While the U.S. women’s soccer team continues its win streak at the World Cup, supporting its demand for equal pay with the men, there is an arena where the women aren’t winning, according to The Washington Post: the boardroom.
Women are vastly underrepresented in top positions in sports. “The International Olympic Committee has never had a female president,” the Post reports. “The United States Olympic Committee likewise did not have a female president for its first 100 years of operation, only ending the male line of succession in 2000. At the 2018 Winter Olympics, eight women served as coaches for Team USA, in contrast to 58 men.”
Men have also largely been responsible for organizing women’s soccer, according to the Post. FIFA was formed in 1904 to oversee international soccer, and all 12 of its presidents have been men. In 2013, it finally elected the first woman to its executive committee.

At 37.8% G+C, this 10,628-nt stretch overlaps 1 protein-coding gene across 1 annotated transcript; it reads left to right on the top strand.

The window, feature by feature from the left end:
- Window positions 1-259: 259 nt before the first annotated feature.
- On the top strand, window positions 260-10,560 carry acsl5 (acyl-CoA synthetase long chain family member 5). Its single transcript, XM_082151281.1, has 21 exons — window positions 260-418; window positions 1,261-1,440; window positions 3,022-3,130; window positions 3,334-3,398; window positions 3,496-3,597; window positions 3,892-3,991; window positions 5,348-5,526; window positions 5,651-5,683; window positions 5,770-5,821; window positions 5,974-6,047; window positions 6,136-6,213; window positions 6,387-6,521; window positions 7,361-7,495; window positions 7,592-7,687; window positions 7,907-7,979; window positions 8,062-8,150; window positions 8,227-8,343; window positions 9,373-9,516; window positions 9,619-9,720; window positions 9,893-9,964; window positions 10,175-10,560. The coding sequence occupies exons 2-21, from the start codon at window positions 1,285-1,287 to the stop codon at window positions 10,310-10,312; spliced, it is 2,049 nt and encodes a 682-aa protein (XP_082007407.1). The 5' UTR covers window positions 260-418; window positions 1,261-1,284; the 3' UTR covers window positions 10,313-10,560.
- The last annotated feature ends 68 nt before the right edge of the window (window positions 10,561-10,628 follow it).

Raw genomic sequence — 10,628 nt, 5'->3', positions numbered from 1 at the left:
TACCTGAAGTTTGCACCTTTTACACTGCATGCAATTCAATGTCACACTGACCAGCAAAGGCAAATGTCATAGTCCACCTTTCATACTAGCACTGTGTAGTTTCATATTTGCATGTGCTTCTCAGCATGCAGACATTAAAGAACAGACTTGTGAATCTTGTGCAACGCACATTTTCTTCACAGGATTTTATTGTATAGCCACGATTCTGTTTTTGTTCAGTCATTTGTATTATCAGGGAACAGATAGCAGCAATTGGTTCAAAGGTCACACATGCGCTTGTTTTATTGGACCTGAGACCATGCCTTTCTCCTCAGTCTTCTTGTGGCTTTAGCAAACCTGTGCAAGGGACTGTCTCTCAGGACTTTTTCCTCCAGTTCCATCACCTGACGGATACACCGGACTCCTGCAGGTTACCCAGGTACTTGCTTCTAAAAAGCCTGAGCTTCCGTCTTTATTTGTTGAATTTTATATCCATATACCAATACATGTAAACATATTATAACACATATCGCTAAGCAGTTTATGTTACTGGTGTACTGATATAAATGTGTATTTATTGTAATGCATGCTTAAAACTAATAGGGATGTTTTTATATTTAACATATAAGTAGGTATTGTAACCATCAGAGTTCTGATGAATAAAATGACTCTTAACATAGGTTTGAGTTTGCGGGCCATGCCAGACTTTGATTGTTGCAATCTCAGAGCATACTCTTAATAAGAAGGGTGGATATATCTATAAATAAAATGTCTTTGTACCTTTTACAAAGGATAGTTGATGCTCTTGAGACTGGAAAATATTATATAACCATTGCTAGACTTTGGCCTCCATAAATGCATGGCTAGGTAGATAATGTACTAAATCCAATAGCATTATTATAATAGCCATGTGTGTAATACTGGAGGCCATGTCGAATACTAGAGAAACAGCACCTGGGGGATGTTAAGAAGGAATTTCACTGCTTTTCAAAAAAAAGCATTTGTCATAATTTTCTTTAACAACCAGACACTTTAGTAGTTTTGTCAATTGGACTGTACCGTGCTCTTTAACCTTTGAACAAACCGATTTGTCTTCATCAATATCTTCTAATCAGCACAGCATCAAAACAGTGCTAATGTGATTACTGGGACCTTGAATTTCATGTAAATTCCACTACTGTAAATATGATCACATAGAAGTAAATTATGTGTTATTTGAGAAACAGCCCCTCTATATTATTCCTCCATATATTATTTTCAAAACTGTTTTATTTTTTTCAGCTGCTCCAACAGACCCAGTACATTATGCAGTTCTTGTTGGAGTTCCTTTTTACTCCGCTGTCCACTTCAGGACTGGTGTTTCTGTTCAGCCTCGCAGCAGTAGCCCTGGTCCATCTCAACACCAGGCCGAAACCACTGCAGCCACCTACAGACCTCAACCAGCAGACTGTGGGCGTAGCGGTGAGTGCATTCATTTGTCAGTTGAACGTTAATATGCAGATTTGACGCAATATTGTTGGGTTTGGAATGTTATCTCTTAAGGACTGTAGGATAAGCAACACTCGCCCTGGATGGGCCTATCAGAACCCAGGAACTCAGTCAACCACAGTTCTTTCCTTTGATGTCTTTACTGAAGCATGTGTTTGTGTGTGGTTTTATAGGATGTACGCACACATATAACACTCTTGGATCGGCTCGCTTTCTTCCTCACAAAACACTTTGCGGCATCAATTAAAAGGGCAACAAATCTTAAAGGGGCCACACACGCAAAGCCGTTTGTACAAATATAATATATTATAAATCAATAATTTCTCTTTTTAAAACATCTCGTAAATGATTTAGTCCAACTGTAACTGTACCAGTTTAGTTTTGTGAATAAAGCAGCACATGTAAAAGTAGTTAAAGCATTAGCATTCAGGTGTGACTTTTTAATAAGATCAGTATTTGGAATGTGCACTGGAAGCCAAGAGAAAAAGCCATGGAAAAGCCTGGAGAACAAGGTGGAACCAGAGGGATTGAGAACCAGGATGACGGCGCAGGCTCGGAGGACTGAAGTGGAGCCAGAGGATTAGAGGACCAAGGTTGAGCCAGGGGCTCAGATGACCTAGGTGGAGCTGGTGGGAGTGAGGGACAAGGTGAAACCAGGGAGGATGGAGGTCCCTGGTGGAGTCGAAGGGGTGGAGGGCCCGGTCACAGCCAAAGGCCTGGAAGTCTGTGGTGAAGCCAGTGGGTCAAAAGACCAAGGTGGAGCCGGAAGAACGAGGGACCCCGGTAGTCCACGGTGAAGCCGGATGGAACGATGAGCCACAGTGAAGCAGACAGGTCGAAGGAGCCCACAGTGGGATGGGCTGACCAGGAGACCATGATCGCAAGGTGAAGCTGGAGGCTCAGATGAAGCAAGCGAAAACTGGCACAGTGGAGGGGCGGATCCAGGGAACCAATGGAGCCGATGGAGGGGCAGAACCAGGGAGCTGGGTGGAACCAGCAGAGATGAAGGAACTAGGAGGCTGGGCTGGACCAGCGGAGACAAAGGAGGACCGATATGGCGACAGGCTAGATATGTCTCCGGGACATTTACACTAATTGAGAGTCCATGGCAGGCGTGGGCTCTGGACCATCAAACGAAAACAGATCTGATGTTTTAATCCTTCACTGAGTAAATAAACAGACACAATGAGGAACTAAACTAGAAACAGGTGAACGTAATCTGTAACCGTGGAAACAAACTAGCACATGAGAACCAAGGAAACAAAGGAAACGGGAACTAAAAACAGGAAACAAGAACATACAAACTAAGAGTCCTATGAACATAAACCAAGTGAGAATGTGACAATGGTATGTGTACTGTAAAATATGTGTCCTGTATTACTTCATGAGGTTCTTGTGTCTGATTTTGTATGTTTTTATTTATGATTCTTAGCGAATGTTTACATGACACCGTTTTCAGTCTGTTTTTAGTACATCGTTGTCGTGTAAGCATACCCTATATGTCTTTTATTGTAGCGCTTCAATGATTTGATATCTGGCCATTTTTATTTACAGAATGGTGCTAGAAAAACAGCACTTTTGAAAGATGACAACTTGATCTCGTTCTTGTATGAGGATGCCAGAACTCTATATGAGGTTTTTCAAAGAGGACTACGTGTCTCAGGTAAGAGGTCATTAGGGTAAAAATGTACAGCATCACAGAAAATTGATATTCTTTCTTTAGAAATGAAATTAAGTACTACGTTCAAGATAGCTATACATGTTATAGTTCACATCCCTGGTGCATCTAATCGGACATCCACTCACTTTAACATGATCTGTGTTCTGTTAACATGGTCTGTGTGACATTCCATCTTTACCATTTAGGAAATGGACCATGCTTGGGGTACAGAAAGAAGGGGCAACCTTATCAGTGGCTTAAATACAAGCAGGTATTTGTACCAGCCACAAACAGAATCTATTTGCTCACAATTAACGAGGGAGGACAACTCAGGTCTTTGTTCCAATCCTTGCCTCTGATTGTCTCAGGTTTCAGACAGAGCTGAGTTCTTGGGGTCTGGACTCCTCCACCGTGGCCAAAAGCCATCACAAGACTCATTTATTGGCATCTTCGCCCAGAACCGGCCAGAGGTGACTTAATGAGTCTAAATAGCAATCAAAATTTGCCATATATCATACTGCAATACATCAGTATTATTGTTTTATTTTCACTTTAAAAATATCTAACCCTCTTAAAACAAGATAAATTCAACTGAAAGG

U.S. soccer has lagged as well: It took 70 years for the U.S. Soccer Federation, the national governing body for the sport, to elect Marty Mankamyer, the first woman on its executive committee, in 1984, the Post reports. Despite the U.S. women’s greater success than the men on the soccer field, women remain significantly outnumbered in the organization.
The problem extends into coaching. Seven of the nine teams in the National Women’s Soccer League have male head coaches, while 22 of 28 assistant coaches are male. There are no female coaches in Major League Soccer.
The U.S. women’s soccer team roundly outperforms the men’s team — the men failed to qualify for the last World Cup while the women won it — but the men make much more money. On March 8, International Women’s Day, the women took action, filing a federal gender-discrimination lawsuit against the U.S. Soccer Federation, calling for equal pay.
Read the full story at The Washington Post.